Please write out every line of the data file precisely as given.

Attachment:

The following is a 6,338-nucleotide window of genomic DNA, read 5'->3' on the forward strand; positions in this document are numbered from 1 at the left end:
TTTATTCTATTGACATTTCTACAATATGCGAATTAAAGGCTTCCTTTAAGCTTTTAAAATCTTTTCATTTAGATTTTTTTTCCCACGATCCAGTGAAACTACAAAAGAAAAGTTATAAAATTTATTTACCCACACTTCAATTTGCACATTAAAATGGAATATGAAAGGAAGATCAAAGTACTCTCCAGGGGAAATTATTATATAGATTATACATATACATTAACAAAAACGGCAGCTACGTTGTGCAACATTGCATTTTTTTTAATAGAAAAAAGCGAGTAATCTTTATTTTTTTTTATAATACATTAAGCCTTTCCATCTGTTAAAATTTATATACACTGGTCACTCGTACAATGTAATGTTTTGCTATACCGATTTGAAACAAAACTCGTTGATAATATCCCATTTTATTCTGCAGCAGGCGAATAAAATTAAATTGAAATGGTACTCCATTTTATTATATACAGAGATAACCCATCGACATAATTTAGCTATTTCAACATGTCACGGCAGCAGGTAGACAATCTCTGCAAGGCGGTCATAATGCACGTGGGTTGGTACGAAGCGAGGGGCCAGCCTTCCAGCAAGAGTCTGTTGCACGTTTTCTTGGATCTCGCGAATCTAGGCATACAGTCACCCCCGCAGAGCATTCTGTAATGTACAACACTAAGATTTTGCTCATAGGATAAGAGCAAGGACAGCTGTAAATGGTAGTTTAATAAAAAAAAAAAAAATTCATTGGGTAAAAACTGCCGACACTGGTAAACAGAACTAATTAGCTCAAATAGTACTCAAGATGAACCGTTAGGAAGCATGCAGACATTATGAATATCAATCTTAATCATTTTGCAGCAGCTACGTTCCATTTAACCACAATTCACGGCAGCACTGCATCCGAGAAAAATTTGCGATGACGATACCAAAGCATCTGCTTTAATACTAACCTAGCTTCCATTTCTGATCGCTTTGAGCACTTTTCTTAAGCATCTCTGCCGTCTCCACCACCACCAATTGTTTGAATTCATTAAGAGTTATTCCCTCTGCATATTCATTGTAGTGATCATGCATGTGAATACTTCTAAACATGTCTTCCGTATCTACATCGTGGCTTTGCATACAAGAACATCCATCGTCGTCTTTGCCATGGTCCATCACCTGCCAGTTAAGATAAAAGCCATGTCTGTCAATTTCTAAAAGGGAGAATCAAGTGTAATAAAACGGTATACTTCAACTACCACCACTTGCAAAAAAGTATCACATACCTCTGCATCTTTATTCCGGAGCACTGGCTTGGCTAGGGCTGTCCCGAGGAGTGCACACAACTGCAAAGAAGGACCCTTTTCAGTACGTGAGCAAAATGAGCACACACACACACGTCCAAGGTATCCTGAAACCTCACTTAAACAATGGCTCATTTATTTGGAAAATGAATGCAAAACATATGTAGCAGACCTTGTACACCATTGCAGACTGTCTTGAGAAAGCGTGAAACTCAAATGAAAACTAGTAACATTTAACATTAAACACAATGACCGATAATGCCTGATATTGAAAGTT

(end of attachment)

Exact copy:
The following is a 6,338-nucleotide window of genomic DNA, read 5'->3' on the forward strand; positions in this document are numbered from 1 at the left end:
TTTATTCTATTGACATTTCTACAATATGCGAATTAAAGGCTTCCTTTAAGCTTTTAAAATCTTTTCATTTAGATTTTTTTTCCCACGATCCAGTGAAACTACAAAAGAAAAGTTATAAAATTTATTTACCCACACTTCAATTTGCACATTAAAATGGAATATGAAAGGAAGATCAAAGTACTCTCCAGGGGAAATTATTATATAGATTATACATATACATTAACAAAAACGGCAGCTACGTTGTGCAACATTGCATTTTTTTTAATAGAAAAAAGCGAGTAATCTTTATTTTTTTTTATAATACATTAAGCCTTTCCATCTGTTAAAATTTATATACACTGGTCACTCGTACAATGTAATGTTTTGCTATACCGATTTGAAACAAAACTCGTTGATAATATCCCATTTTATTCTGCAGCAGGCGAATAAAATTAAATTGAAATGGTACTCCATTTTATTATATACAGAGATAACCCATCGACATAATTTAGCTATTTCAACATGTCACGGCAGCAGGTAGACAATCTCTGCAAGGCGGTCATAATGCACGTGGGTTGGTACGAAGCGAGGGGCCAGCCTTCCAGCAAGAGTCTGTTGCACGTTTTCTTGGATCTCGCGAATCTAGGCATACAGTCACCCCCGCAGAGCATTCTGTAATGTACAACACTAAGATTTTGCTCATAGGATAAGAGCAAGGACAGCTGTAAATGGTAGTTTAATAAAAAAAAAAAAAATTCATTGGGTAAAAACTGCCGACACTGGTAAACAGAACTAATTAGCTCAAATAGTACTCAAGATGAACCGTTAGGAAGCATGCAGACATTATGAATATCAATCTTAATCATTTTGCAGCAGCTACGTTCCATTTAACCACAATTCACGGCAGCACTGCATCCGAGAAAAATTTGCGATGACGATACCAAAGCATCTGCTTTAATACTAACCTAGCTTCCATTTCTGATCGCTTTGAGCACTTTTCTTAAGCATCTCTGCCGTCTCCACCACCACCAATTGTTTGAATTCATTAAGAGTTATTCCCTCTGCATATTCATTGTAGTGATCATGCATGTGAATACTTCTAAACATGTCTTCCGTATCTACATCGTGGCTTTGCATACAAGAACATCCATCGTCGTCTTTGCCATGGTCCATCACCTGCCAGTTAAGATAAAAGCCATGTCTGTCAATTTCTAAAAGGGAGAATCAAGTGTAATAAAACGGTATACTTCAACTACCACCACTTGCAAAAAAGTATCACATACCTCTGCATCTTTATTCCGGAGCACTGGCTTGGCTAGGGCTGTCCCGAGGAGTGCACACAACTGCAAAGAAGGACCCTTTTCAGTACGTGAGCAAAATGAGCACACACACACACGTCCAAGGTATCCTGAAACCTCACTTAAACAATGGCTCATTTATTTGGAAAATGAATGCAAAACATATGTAGCAGACCTTGTACACCATTGCAGACTGTCTTGAGAAAGCGTGAAACTCAAATGAAAACTAGTAACATTTAACATTAAACACAATGACCGATAATGCCTGATATTGAAAGTT